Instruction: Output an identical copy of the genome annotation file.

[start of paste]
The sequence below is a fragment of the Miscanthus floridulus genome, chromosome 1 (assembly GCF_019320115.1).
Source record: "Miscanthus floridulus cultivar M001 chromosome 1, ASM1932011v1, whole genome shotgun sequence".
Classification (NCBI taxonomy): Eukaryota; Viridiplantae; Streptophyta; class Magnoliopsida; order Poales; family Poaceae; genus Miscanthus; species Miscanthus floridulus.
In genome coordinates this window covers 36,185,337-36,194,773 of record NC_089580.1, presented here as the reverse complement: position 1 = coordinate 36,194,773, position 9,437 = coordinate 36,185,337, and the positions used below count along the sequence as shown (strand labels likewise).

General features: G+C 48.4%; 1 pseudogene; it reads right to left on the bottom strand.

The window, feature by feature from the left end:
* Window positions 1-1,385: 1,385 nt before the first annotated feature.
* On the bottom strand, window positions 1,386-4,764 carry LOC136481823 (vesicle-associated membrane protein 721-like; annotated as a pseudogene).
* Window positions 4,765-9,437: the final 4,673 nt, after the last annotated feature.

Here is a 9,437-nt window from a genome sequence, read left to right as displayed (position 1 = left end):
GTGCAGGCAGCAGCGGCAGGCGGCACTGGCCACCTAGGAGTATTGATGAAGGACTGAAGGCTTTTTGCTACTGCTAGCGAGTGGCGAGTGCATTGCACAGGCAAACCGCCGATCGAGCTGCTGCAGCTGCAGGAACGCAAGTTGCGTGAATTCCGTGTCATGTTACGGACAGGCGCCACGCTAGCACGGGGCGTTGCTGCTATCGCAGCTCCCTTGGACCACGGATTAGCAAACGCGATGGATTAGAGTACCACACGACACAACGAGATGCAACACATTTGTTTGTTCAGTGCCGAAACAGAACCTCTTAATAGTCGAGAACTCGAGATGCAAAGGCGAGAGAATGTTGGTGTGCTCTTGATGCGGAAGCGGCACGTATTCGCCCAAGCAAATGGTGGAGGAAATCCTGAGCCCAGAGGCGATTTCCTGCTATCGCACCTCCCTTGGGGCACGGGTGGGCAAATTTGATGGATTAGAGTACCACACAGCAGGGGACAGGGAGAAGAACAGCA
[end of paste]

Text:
The sequence below is a fragment of the Miscanthus floridulus genome, chromosome 1 (assembly GCF_019320115.1).
Source record: "Miscanthus floridulus cultivar M001 chromosome 1, ASM1932011v1, whole genome shotgun sequence".
Classification (NCBI taxonomy): Eukaryota; Viridiplantae; Streptophyta; class Magnoliopsida; order Poales; family Poaceae; genus Miscanthus; species Miscanthus floridulus.
In genome coordinates this window covers 36,185,337-36,194,773 of record NC_089580.1, presented here as the reverse complement: position 1 = coordinate 36,194,773, position 9,437 = coordinate 36,185,337, and the positions used below count along the sequence as shown (strand labels likewise).

General features: G+C 48.4%; 1 pseudogene; it reads right to left on the bottom strand.

The window, feature by feature from the left end:
* Window positions 1-1,385: 1,385 nt before the first annotated feature.
* On the bottom strand, window positions 1,386-4,764 carry LOC136481823 (vesicle-associated membrane protein 721-like; annotated as a pseudogene).
* Window positions 4,765-9,437: the final 4,673 nt, after the last annotated feature.

Here is a 9,437-nt window from a genome sequence, read left to right as displayed (position 1 = left end):
GTGCAGGCAGCAGCGGCAGGCGGCACTGGCCACCTAGGAGTATTGATGAAGGACTGAAGGCTTTTTGCTACTGCTAGCGAGTGGCGAGTGCATTGCACAGGCAAACCGCCGATCGAGCTGCTGCAGCTGCAGGAACGCAAGTTGCGTGAATTCCGTGTCATGTTACGGACAGGCGCCACGCTAGCACGGGGCGTTGCTGCTATCGCAGCTCCCTTGGACCACGGATTAGCAAACGCGATGGATTAGAGTACCACACGACACAACGAGATGCAACACATTTGTTTGTTCAGTGCCGAAACAGAACCTCTTAATAGTCGAGAACTCGAGATGCAAAGGCGAGAGAATGTTGGTGTGCTCTTGATGCGGAAGCGGCACGTATTCGCCCAAGCAAATGGTGGAGGAAATCCTGAGCCCAGAGGCGATTTCCTGCTATCGCACCTCCCTTGGGGCACGGGTGGGCAAATTTGATGGATTAGAGTACCACACAGCAGGGGACAGGGAGAAGAACAGCA